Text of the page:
New poll finds the US generally trusts scientists, with some exceptions

Yesterday, the Pew Research Center released an analysis of polling results on Americans’ views of science. In general, the poll was good news for the research community, showing a gradual-but-steady rise in the public’s view of scientists. But there were a few areas of concern within the data, which showed that the public still worries about issues like scientific misconduct and conflicts of interest.

And the numbers reveal a partisan divide on the situations where scientists are trustworthy.

The poll relied on Pew’s American Trends Panel, a group that can include up to 13,500 US residents, though not all will participate in every survey. In this case, over 4,500 were asked to share their views on science.

A partisan divide

Scientists have consistently been one of the most respected segments of the US population, and these results are in keeping with that. When the Pew asked whether people viewed scientists as acting in the public interest, 86% of the panel said yes. That puts scientists well ahead of politicians, business people, and the media, and roughly on par with the US military. This was higher among those with a strong knowledge of science, and higher among Democrats than Republicans (though 82% of Republicans still had a positive view of scientists).

This partisan divide showed up in a number of other questions. For example, while 73% of Democrats felt that scientists should engage in debates on policy issues, over half of the Republicans disagreed, with two-thirds of them saying that scientists are no better than anyone else at making science policy decisions. While 62% of Democrats felt that scientists were likely to make judgements based on facts, only 44% of Republicans agreed, with 55% of them saying that scientists were just as likely to be biased as anyone else. And 44% of Republicans said that the scientific method can be used to produce any conclusion a researcher desires.

Among Democrats with a high knowledge of science, scientists were viewed even more positively. Within that group, for example, 86% answered that the scientific method produces reliable information. But that opinion was only true of 59% of Republicans with high scientific knowledge, a number that wasn’t that different from answer given by Republicans with low scientific knowledge (where 51% felt it was reliable).

The gap was even more dramatic when it came to the issue of whether the scientific method can be manipulated to produce any desired conclusion. Here, 42% of Republicans with low scientific knowledge agreed. But 64% of those with high scientific knowledge agreed.

But there’s also evidence that this partisan mistrust is selective. As part of the survey, Pew asked people to consider three different areas of science: diet, medicine, and environmental science. The trust gap between Republicans and Democrats was small for medicine and diet, averaging about 5 percentage points. But regarding environmental science, the gap was about 30 percentage points, with Republicans far less likely to trust environmentalists. This may explain why Republicans have pushed laws that go against their own principles when the law goes against environmental advocates.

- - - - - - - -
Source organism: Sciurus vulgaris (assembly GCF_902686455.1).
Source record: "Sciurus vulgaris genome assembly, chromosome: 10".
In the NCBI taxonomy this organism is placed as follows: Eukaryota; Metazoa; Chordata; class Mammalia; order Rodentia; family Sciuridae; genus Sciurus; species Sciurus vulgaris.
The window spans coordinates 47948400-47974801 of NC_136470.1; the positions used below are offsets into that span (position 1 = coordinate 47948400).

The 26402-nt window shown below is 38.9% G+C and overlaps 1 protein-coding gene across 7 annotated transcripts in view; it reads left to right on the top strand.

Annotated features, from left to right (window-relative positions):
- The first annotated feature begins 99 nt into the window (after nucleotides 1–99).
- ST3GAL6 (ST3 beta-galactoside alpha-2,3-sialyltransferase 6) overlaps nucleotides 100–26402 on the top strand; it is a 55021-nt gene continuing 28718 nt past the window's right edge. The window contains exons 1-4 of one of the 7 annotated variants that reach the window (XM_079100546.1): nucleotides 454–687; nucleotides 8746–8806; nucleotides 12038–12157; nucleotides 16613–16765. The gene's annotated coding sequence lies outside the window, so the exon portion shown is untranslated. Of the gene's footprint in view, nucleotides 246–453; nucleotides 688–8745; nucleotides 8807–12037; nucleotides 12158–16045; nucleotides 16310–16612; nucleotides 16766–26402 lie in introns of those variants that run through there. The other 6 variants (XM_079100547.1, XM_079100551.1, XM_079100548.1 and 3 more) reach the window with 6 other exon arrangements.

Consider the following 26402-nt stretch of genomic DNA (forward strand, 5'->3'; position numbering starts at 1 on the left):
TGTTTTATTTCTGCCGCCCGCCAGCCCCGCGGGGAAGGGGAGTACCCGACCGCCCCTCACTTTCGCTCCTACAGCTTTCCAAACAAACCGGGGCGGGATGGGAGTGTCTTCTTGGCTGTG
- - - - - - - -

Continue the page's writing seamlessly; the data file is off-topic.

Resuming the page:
Misconduct and knowledge vs. practice

Beyond the partisan divide, there were a number of notable aspects of these results. For one, the public is very concerned about misconduct. About half viewed it as a problem with medical research, and over 40% thought it was an issue with environmental and dietary research. Similar numbers suspected that there are few consequences for misconduct in these fields. There were also worries about conflicts of interest among scientists.

But here, a lot of the public seemed to be a bit confused about the source of potential conflicts of interest. In general, these are higher among practitioners than scientists, given that the former’s income is directly related to their practice. Scientists’ funding, on the other hand, is generally not tied to any particular outcome. Yet practitioners were consistently rated as more trustworthy than scientists in these three fields (medicine, diet, and environmental sciences).

Another oddity comes when participants were asked to consider the source of funding. In general, federal funding is given out based on independent assessments of scientific merit. But survey participants were equally likely to trust federally funded research —a tendency that was driven largely by conservatives. (Conservatives also mistrusted practitioners who received federal money.)

Consistently, these issues were tied to familiarity. Regardless of whether people were asked about researchers or practitioners, trust went up when people had personal knowledge of people who were in the field.

In general, the familiarity issue is going to be easier to fix. There’s been a growing trend toward various science outreach and citizen science projects that are attempting to increase the interactions between the scientific community and the public. But it’s not clear whether that will be enough to overcome a large partisan divide, especially in the environmental sciences.

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